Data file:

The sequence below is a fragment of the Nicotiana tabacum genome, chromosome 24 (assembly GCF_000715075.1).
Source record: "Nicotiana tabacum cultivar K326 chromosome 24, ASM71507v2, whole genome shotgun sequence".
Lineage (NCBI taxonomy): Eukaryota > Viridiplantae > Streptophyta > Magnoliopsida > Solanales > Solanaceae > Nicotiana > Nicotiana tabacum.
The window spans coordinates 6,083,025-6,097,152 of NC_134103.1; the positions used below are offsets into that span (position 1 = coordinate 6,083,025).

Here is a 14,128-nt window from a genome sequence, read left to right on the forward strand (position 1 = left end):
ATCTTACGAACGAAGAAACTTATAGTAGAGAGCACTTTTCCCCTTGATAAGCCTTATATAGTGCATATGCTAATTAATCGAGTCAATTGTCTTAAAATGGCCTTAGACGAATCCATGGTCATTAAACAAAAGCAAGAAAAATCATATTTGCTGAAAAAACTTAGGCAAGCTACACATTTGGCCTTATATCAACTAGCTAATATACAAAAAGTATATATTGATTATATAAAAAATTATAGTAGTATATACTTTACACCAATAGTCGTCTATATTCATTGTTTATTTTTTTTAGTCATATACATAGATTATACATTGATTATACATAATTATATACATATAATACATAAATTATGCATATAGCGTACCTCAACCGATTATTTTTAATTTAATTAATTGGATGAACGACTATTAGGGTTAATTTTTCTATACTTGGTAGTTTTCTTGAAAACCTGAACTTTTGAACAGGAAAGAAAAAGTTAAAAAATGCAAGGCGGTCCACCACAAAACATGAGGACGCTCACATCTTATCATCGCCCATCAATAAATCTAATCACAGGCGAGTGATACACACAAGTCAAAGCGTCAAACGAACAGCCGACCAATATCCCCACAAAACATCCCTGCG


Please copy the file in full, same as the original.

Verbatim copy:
The sequence below is a fragment of the Nicotiana tabacum genome, chromosome 24 (assembly GCF_000715075.1).
Source record: "Nicotiana tabacum cultivar K326 chromosome 24, ASM71507v2, whole genome shotgun sequence".
Lineage (NCBI taxonomy): Eukaryota > Viridiplantae > Streptophyta > Magnoliopsida > Solanales > Solanaceae > Nicotiana > Nicotiana tabacum.
The window spans coordinates 6,083,025-6,097,152 of NC_134103.1; the positions used below are offsets into that span (position 1 = coordinate 6,083,025).

Here is a 14,128-nt window from a genome sequence, read left to right on the forward strand (position 1 = left end):
ATCTTACGAACGAAGAAACTTATAGTAGAGAGCACTTTTCCCCTTGATAAGCCTTATATAGTGCATATGCTAATTAATCGAGTCAATTGTCTTAAAATGGCCTTAGACGAATCCATGGTCATTAAACAAAAGCAAGAAAAATCATATTTGCTGAAAAAACTTAGGCAAGCTACACATTTGGCCTTATATCAACTAGCTAATATACAAAAAGTATATATTGATTATATAAAAAATTATAGTAGTATATACTTTACACCAATAGTCGTCTATATTCATTGTTTATTTTTTTTAGTCATATACATAGATTATACATTGATTATACATAATTATATACATATAATACATAAATTATGCATATAGCGTACCTCAACCGATTATTTTTAATTTAATTAATTGGATGAACGACTATTAGGGTTAATTTTTCTATACTTGGTAGTTTTCTTGAAAACCTGAACTTTTGAACAGGAAAGAAAAAGTTAAAAAATGCAAGGCGGTCCACCACAAAACATGAGGACGCTCACATCTTATCATCGCCCATCAATAAATCTAATCACAGGCGAGTGATACACACAAGTCAAAGCGTCAAACGAACAGCCGACCAATATCCCCACAAAACATCCCTGCG